We approve of Old Navy’s ad revival. Their spots are funny and memorable. Props to Chandelier Creative!
Once upon a time, Old Navy commercials were generally accepted as wonderful. They were bright, colorful, kitschy, silly and instantly recognizable. But eventually, as these things go, they got old. The public moved on, while Old Navy, with its mannequins and goofy taglines, remained stuck in the 2000s.
Since the retailer split with Crispin Porter + Bogusky last summer, though, its advertising–from Chandelier Creative in New York–has experienced a bit of a revival. First, there was the Black Friday ad with the delightful Melissa McCarthy. Then, last month, it was a spot featuring comedian Debra Wilson as an overexcited TSA agent. Now, Old Navy is debuting a new campaign starring yet another female comic, national treasure Amy Poehler.
The first 30-second spot, “Meet the Pixie Pant,” has Poehler playing a wacky lawyer who interviews a potential job candidate. But rather than discussing, you know, lawyer stuff, Poehler becomes fixated on the interviewee’s outfit–a pair of skinny blue gingham pants and white T-shirt (which, cuteness notwithstanding, probably isn’t the most appropriate ensemble for an interview at a law firm)–and proceeds to ask her a bunch of bizarre questions about them. After learning that the pants were just $25 and the shirt free with purchase, Poehler gives the young woman the job and dashes out to Old Navy.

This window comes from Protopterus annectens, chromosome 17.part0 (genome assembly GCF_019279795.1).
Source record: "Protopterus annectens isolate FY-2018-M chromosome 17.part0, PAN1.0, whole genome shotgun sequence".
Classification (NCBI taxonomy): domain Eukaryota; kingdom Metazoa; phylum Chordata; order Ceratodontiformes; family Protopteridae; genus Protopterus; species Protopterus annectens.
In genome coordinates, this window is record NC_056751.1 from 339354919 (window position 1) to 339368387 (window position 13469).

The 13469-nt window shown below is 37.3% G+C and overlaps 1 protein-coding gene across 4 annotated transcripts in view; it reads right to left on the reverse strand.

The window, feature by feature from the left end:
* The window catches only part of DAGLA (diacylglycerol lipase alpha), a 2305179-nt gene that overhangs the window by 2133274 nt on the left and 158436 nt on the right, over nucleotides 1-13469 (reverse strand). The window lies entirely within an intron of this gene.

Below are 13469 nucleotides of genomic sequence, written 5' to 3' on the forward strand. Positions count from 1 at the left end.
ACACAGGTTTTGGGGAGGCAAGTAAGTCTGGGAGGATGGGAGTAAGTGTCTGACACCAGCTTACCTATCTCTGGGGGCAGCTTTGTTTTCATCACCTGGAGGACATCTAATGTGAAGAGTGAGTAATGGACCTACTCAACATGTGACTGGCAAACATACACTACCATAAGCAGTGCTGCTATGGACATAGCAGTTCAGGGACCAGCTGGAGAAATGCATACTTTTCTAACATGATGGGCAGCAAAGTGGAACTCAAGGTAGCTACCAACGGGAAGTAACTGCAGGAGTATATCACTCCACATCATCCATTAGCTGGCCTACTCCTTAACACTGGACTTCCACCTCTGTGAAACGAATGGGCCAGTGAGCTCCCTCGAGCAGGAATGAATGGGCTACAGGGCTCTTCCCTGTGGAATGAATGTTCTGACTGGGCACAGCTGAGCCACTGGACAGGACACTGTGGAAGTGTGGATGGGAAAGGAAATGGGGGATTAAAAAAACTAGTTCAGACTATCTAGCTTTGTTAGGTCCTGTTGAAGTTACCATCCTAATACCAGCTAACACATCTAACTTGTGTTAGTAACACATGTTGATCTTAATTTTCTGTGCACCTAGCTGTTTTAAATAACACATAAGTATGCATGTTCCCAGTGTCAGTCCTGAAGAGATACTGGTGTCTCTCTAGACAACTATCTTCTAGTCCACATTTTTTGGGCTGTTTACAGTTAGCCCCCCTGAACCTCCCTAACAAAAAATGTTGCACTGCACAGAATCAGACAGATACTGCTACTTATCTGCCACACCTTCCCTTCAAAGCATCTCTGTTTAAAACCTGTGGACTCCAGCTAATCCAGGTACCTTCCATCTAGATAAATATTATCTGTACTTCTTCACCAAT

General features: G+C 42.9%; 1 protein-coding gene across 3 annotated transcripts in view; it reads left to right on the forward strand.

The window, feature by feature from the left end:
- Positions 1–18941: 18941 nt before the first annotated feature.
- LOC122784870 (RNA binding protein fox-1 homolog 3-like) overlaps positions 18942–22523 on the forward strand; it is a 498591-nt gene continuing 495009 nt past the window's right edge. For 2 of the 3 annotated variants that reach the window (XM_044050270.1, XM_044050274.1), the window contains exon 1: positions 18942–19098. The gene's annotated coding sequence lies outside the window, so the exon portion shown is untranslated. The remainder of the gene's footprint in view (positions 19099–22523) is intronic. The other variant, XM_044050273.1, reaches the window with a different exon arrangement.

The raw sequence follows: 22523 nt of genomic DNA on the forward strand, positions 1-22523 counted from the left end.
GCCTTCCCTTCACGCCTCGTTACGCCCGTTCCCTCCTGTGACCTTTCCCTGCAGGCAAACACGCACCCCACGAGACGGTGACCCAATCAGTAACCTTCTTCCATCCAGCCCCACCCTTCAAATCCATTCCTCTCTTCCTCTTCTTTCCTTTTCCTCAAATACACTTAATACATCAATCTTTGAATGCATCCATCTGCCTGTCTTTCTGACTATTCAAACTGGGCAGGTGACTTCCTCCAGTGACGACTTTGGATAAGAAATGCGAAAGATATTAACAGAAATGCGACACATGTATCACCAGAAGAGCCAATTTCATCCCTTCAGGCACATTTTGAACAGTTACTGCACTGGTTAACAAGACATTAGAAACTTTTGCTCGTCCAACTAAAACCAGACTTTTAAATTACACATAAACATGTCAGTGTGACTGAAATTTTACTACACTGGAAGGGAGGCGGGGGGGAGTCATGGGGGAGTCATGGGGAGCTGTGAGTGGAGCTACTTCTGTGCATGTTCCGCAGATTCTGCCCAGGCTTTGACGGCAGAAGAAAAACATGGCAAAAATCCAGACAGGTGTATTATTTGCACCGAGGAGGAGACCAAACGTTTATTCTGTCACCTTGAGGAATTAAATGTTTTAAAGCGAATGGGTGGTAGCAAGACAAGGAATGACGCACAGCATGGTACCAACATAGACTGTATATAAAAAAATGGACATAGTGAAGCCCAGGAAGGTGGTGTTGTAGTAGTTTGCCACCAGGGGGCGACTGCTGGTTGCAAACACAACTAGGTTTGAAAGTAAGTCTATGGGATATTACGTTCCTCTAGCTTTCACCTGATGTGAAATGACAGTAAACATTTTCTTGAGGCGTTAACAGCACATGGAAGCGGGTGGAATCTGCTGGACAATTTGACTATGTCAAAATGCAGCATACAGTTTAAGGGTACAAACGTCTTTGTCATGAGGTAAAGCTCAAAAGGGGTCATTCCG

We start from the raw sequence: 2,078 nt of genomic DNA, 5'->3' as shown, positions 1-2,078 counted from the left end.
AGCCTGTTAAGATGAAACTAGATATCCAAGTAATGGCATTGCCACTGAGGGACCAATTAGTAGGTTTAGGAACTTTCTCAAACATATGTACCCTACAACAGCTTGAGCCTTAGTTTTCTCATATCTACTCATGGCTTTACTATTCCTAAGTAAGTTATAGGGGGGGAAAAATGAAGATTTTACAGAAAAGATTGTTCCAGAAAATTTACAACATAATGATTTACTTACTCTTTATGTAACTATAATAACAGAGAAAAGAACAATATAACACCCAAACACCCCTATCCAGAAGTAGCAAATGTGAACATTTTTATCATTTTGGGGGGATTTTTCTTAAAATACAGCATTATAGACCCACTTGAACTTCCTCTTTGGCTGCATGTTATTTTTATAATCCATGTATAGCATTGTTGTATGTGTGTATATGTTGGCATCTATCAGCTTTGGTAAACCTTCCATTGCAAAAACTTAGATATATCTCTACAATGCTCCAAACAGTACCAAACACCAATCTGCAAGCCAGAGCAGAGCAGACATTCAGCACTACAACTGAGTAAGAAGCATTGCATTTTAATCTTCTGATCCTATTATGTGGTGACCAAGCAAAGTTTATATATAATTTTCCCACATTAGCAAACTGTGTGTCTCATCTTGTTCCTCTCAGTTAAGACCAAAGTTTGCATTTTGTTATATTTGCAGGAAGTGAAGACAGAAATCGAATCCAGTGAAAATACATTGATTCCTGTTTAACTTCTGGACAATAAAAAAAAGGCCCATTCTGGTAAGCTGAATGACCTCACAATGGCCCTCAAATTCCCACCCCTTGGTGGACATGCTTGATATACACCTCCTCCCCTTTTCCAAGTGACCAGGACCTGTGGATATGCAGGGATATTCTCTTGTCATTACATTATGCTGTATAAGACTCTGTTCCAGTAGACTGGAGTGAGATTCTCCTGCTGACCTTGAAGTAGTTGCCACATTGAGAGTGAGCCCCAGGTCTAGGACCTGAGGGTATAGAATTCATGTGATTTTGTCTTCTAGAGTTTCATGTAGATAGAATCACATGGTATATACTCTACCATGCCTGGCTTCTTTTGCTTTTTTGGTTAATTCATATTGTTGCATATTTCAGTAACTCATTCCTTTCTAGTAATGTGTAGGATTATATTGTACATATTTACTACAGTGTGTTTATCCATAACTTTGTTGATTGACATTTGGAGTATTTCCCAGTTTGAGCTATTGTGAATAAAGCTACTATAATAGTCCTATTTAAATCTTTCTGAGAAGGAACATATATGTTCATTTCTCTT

In a second, extended version of the spot, we get some more riffing from Poehler on her pants obsession (“Would it be weird if I got the same ones? And we wore them on the same day? And we went to the beach together?”), her law firm (“You know what we do here? We represent cats in criminal trials”) and the job requirements (“You do some light housekeeping? Great, because I live in a lighthouse and it’s filthy”).
Admittedly, none of this is exactly groundbreaking, and if the star were anyone but Poehler, it might even be forgettable. But Poehler, who also helped write and direct the spots, gives a deadpan performance that’s hard not to love. She’s proven capable of making average material seem much better than it actually is (season 1 of Parks and Recreation, anyone?), and she works that same magic here.
And magic is something Old Navy sorely needs.
Read more from the source: AdWeek